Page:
Pros: The Pixel 3 takes brilliant photos, even in super low-light, with its single rear lens and it can capture wider selfie photos. It’s water resistant, has wireless charging and it can screen unwanted calls.
Cons: The phone doesn’t have expandable memory or a headphone jack. The shot-to-shot camera delay can be sluggish in certain modes.
In General: The Pixel 3’s truly exceptional cameras and AI-powered call screening give it an edge on the other great phones in 2018’s crowded winners’ circle.
Seven months after its launch, the Pixel 3 was the best Android phone of 2018 and remains one of the top phones you can get nowadays. It truly is awesome, and along with the Night Sight update, it includes the best camera you can currently get in a phone.With only a single rear camera, the Pixel 3 pulled off photo tricks that its competition at the time, including the OnePlus 6T iPhone XS and Galaxy Note 9 needed two cameras (or at times even more) to pull off.
But the other half of the Pixel’s draw is Google’s software and the entire ecosystem it’s ingrained with. Google wants you to use Assistant and it wants you to integrate it with other Google services like Gmail and Calendar. At times it’s useful — particularly Assistant’s new ability to answer calls on your behalf. The constant notifications and tips and prompts get annoying, but fortunately you can turn these functions off.
If you do want extra storage though, things get more complicated. The S9 ends up being the better value since it can hold up to 400GB of extra data, and the 256GB iPhone is actually cheaper than the Pixel 3 at any capacity in terms of price per gig. At any rate, if all these phones are out of your budget, but you love the Pixel 3’s camera, consider the Pixel 3A instead.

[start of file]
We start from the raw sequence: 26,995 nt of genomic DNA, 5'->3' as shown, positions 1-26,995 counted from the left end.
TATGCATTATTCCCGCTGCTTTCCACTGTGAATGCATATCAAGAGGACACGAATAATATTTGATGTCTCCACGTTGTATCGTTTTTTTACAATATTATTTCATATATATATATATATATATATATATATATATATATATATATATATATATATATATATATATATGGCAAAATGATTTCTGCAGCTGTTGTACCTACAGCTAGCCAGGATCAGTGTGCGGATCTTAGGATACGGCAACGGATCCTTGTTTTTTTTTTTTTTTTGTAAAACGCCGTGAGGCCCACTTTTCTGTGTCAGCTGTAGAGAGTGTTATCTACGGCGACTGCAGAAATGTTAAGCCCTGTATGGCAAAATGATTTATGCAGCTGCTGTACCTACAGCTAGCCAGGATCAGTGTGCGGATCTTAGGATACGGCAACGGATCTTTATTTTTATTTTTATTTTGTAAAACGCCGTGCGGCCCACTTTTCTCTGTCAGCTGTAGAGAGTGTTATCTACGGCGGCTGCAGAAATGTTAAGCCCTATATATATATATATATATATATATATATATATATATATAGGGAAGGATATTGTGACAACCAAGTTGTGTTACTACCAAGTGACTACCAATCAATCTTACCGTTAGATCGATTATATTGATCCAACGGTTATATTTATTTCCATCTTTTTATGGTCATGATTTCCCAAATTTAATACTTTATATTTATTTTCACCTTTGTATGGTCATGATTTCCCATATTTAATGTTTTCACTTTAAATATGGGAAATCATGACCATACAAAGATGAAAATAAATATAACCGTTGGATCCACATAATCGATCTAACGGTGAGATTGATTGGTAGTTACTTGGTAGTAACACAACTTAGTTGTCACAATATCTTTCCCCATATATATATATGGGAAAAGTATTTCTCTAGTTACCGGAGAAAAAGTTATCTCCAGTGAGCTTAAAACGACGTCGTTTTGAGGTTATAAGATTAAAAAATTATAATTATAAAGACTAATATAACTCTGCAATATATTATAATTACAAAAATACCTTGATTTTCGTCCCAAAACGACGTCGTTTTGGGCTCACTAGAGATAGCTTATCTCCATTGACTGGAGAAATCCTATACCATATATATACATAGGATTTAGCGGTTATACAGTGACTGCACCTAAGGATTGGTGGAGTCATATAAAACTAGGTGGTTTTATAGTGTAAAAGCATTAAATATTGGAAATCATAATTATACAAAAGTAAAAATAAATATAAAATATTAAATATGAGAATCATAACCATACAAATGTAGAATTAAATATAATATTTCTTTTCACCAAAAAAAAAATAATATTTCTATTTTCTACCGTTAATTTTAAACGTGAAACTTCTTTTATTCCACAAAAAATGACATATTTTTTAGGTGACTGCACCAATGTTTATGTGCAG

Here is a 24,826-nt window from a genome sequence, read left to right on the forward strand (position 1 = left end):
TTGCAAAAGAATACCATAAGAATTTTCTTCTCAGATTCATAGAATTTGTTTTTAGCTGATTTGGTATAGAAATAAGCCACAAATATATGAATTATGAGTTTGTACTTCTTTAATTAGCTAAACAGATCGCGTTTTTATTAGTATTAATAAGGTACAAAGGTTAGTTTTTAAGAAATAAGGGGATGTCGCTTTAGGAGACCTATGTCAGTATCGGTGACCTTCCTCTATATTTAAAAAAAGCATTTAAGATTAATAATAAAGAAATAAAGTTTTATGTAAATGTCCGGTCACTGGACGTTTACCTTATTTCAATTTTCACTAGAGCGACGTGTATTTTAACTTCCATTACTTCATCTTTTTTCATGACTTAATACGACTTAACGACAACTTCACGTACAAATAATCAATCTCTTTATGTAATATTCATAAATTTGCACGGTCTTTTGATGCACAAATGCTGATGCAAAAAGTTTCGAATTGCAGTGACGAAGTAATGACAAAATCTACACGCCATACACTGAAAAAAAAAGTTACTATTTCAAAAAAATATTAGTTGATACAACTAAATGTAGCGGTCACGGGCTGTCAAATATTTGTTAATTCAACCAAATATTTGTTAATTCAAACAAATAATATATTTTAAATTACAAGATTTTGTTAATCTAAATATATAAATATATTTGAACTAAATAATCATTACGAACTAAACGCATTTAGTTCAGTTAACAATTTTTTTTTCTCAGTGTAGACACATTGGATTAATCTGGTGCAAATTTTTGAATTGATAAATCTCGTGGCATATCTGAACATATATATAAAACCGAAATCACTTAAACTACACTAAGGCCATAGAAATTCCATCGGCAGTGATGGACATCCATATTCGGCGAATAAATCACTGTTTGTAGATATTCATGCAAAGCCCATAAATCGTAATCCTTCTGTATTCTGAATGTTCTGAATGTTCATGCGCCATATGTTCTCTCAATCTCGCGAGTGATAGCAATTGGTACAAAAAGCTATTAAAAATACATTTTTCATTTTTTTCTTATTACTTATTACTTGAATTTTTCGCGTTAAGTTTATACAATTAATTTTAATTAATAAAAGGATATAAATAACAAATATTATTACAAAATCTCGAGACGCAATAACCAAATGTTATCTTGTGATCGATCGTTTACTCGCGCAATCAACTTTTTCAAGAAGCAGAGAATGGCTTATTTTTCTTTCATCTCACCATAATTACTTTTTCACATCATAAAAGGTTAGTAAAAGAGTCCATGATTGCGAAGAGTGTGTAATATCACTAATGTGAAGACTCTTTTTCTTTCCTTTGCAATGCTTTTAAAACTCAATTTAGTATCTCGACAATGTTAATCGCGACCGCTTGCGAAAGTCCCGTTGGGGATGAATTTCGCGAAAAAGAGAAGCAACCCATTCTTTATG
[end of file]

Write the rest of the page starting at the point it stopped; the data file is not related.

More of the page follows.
But if you are willing to pay up, the Pixel 3 is outstanding. It may not look as luxurious as the iPhone XS or Galaxy S9, but it enjoys the extra perks that come from being a Google phone, which include unlimited cloud storage and timely software updates. And with its superlative, easy-to-use camera, the Pixel 3 is top-notch.
Keep in mind, too, that the Pixel 3 is available in a larger 6.3-inch model (compared with this model’s 5.5-inch display). The Pixel 3 XL starts at $899 (£869, AU$1,349) and offers a bit more battery life and a hideable notch on its display. But features, including the cameras, are otherwise the same.
Pixel 3 design: Not refreshed, but refined
While this year’s Pixels look similar to last year’s, subtle design tweaks add more polish to the phones this time around. There are slimmer bezels, especially on the smaller Pixel, and a smooth matte texture on all the color variants including the black one. The phones are surrounded by a glossy lining around the phone and the signature glass shade on the back dips down on the bottom corners all help to elevate the aesthetics.
Other design takeaways
- Google brought back wireless charging. New to the Pixel line (but not to older Google phones like the Nexus 5 is wireless charging. Instead of plugging in a cord, the phone can juice up on any Qi-compatible charging mat. Google’s selling its own Pixel Stand wireless charger too. When it charges on that cradle, the Pixel’s lockscreen switches to simplified interface that emphasizes hands-free voice commands. This mode gives you quick access to Assistant, music players and notifications, and you can set up a screensaver with photos.